Science 3 min read

Researchers Explore Why Mosquitoes Choose Humans

skeeze / Pixabay

skeeze / Pixabay

Most mosquitoes are opportunists. From bird biters to mammal biters, almost 3,000 species of these insects have no specifics species preference.

However, a few mosquitoes known as the disease vectors are carriers of diseases that plague humans. These set of insects have evolved to bite humans exclusively.

This raises an essential question: how and why are mosquitoes attracted to humans?

To answer this question, assistant professor of ecology and evolutionary biology at the Princeton Neuroscience Institute, Carolyn “Lindy” McBride studied several disease-carrying mosquitoes. These include the Culex pipiens, a vector for West Nile Virus, and the Aedes aegypti, which carries Zika, yellow fever, and dengue fever.

Since Aedes aegypti bites humans exclusively, the researchers consider it a specialized vector. Culex pipiens, on the other hand, transmits West Nile from birds to humans, which makes it less specialized.

McBride noted:

“It’s the specialists that tend to be the best disease vectors, for obvious reasons: they bite a lot of humans.”

So, how did these insects become human-specialized?

Your Natural Scent Attracts Mosquitoes

McBride reported that the chemical composition of the human odor attracts bites.

The researcher got two strain of the Zika mosquitoes – one that bites humans exclusively and another with a more diverse diet. Alongside comparing their behavior, brain, and genetics, McBride also analyzed how the insects’ brain interprets complex aroma.

This is not nearly as simple as it sounds. The human odor consists of over 100 different compounds which are also present in other mammals in varying ratios.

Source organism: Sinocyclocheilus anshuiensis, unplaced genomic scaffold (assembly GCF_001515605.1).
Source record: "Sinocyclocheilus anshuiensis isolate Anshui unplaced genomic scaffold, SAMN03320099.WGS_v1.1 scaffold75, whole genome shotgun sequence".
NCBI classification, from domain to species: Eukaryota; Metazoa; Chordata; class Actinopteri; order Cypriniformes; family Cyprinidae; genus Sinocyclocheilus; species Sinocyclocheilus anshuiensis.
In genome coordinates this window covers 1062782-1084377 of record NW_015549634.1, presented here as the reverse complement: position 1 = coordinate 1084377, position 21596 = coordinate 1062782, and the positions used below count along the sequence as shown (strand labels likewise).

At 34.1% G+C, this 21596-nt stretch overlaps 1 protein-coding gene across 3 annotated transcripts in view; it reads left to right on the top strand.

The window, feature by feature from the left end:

According to the Princeton University researcher:

“Not anyone of those chemicals is attractive to mosquitoes by itself, so mosquitoes must recognize the ratio, the exact blend of components that defines human odor. So how does their brain figure it out?”

That remains the big mystery.

The researchers collected odor compounds from humans and guinea pigs and presented it to the mosquitoes. She noted that the human-specialized aegypti picked the human scent 90 to 95 percent of the time.

While the researchers have not determined how mosquitoes can identify the human odor, the discovery could change how we deal with these insects. Aside from creating baits that could attract the insects into lethal traps, the researchers also hope to develop repellant to interrupt the signal.

What combination of neural signals in the brain cause the mosquito to be attracted or repelled? If we can figure that out, then it’s trivial to screen for blends that can be attractive or repellant,” McBride concluded.

Read More: Mosquito Bites Helped Solve a Problem With Neural Implantation

First AI Web Content Optimization Platform Just for Writers

Found this article interesting?

Let Sumbo Bello know how much you appreciate this article by clicking the heart icon and by sharing this article on social media.

Profile Image

Sumbo Bello

Sumbo Bello is a creative writer who enjoys creating data-driven content for news sites. In his spare time, he plays basketball and listens to Coldplay.

Comments (0)
Most Recent most recent
share Scroll to top

Link Copied Successfully

Sign in

Sign in to access your personalized homepage, follow authors and topics you love, and clap for stories that matter to you.

Sign in with Google Sign in with Facebook

By using our site you agree to our privacy policy.